- The Washington Times - Tuesday, November 18, 2003

The House yesterday passed a massive overhaul of U.S. energy policy that is backed by President Bush and includes broad incentives for developing fossil fuels and some enticements for renewable energy.

The bill, written by Republican leaders in the House and Senate with the final deal brokered by the administration, passed 246-180.

“It is about our peace of mind and daily security — energy security, economic security, even our national security,” said House Speaker J. Dennis Hastert, Illinois Republican.

“To have good energy policy we have to have investment. We have to put capital where capital can be invested. This bill does exactly that; this bill makes a difference. This bill is bold, and it’s the right thing to do.”

But the proposal still faces its toughest test in the U.S. Senate, possibly later this week, where Democrats and some Republicans are considering whether to try to block the measure.

“Most of the members I talked to this morning have yet to be able to see most of the language,” said Senate Minority Leader Tom Daschle, South Dakota Democrat. “They’re still making their evaluation, as am I, and will not be in a position to decide until at least they’ve had that chance to look at it.”

The bill is a compromise between the House and Senate, hammered out in closed-door meetings by Republicans, and Democrats complained they were excluded.

They said the resulting bill misses the chance to move away from fossil fuels and toward renewable-energy sources.

“The Republican energy bill is a recipe for disaster, ignores the public interest by catering solely to the special interest, and defrauds the American consumer,” said House Democratic Caucus Chairman Robert Menendez of New Jersey.

The bill includes $23 billion in tax breaks over the next decade, most of which would go to the coal, oil and natural gas industries. The Congressional Budget Office put the cost of the bill at $32 billion over 10 years, as a result of the spending increases and lost revenue, in addition to the tax incentives.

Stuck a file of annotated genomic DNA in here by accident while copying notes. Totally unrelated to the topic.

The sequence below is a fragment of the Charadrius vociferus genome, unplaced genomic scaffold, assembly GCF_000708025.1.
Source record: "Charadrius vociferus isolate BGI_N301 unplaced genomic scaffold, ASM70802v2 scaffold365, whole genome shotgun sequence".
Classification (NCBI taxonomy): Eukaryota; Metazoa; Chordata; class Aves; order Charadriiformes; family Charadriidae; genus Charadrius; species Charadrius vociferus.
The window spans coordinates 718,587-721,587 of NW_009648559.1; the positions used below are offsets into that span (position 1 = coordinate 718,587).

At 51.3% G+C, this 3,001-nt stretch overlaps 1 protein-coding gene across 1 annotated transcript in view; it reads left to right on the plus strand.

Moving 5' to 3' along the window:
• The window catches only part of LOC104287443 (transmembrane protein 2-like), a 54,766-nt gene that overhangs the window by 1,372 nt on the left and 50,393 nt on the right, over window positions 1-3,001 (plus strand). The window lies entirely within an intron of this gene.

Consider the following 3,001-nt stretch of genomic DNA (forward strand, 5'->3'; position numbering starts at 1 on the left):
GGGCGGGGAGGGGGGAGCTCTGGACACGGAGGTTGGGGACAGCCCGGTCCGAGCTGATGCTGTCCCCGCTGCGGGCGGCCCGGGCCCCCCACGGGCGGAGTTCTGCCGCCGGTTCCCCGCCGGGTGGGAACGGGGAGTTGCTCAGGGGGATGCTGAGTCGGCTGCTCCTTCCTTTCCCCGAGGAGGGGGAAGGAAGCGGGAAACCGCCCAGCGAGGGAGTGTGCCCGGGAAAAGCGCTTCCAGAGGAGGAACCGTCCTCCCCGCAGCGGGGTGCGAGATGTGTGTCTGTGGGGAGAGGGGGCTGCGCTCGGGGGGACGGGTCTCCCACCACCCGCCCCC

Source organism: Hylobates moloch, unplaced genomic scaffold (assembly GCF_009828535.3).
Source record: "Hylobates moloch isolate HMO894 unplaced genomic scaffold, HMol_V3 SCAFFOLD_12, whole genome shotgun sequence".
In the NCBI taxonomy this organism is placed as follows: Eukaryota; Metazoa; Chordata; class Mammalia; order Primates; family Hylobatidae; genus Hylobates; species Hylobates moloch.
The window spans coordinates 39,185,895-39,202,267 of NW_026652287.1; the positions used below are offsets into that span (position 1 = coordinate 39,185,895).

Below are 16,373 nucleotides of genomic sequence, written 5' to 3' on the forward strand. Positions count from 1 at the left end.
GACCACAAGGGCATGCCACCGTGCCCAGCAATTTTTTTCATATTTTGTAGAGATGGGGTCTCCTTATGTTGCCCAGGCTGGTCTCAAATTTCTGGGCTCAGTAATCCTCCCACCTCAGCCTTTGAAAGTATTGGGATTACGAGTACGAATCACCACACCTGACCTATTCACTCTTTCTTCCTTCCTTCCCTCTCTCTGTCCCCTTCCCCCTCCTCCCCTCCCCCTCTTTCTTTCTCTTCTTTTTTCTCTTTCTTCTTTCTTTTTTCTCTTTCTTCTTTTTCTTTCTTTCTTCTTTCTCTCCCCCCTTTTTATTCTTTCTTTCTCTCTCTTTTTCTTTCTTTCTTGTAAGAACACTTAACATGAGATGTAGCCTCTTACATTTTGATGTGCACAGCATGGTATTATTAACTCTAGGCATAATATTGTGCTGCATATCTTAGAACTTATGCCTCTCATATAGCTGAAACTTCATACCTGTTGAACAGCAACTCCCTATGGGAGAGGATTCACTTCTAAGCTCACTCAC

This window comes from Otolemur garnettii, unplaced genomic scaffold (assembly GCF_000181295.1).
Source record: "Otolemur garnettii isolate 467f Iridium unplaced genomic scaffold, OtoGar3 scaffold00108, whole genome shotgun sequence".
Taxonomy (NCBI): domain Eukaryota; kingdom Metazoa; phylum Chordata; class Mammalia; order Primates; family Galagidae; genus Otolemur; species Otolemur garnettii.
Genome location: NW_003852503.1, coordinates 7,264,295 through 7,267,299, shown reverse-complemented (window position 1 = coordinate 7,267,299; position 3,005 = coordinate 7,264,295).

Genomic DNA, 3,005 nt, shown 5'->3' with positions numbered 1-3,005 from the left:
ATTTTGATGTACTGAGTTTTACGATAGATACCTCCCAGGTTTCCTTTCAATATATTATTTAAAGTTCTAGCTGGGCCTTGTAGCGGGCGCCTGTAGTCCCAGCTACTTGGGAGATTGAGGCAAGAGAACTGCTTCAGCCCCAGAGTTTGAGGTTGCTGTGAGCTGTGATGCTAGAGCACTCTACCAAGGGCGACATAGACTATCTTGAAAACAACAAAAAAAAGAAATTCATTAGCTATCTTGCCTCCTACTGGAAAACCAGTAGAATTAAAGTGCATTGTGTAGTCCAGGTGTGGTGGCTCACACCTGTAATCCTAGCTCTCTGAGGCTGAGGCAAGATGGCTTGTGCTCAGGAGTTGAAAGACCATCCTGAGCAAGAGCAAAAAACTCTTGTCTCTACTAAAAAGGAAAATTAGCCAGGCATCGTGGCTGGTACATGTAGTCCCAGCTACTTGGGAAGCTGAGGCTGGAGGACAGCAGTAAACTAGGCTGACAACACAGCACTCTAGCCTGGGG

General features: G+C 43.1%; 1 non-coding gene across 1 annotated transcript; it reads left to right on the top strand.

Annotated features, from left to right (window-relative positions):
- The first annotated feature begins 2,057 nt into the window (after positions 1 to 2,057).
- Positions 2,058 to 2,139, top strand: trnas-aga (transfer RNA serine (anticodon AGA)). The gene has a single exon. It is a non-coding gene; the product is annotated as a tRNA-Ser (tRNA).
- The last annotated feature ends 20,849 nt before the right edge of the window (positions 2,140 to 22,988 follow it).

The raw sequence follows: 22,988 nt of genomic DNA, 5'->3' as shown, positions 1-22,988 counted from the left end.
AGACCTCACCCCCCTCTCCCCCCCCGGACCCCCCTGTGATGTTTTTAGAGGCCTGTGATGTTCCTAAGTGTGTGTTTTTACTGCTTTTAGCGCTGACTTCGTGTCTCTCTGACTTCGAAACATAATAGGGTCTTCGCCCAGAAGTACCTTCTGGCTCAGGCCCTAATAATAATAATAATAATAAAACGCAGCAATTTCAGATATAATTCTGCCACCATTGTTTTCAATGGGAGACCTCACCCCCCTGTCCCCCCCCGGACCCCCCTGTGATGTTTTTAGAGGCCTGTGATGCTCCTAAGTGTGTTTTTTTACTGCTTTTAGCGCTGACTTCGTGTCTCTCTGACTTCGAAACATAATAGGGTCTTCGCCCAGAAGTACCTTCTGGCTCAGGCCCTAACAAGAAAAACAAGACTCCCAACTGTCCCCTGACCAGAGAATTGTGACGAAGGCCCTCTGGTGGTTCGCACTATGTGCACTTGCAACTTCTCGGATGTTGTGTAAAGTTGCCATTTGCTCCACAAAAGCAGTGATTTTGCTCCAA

But House Minority Leader Nancy Pelosi, California Democrat, said the bill “will cost Americans more than $142 billion over the next 10 years.”

The White House had initially said it wanted a much smaller set of tax incentives, but the president yesterday praised the bill and the House for passing it, calling it “a top priority for my administration.”

“America will be more prosperous and more secure when we are less dependent on foreign sources of energy,” Mr. Bush said. “Reliable and affordable energy is critical to our economic security, our national security, and our homeland security.”

The Senate test remains, with many members upset over language that would shield makers of a gasoline additive, MTBE, from some suits in federal court. Plaintiffs charge MTBE is contaminating drinking water.

Two Senate Democrats said yesterday they are considering a filibuster against the bill, but Republican leaders said they expect to pass the measure.

Republicans hope to entice Democratic support from corn-growing regions by doubling the requirement of ethanol added to gasoline, and from coal-mining regions because of tax-break provisions included in the bill.

The coal provisions garnered the support in the House yesterday of Democrats like Rep. Rick Boucher, whose Southwest Virginia district relies on coal mining.

“The bill before us contains tax provisions that will make a new generation of clean-coal technology more affordable,” he said.

He and 45 other Democrats joined 200 Republicans in voting for the measure, while 25 Republicans, 154 Democrats and the chamber’s independent voted against it.

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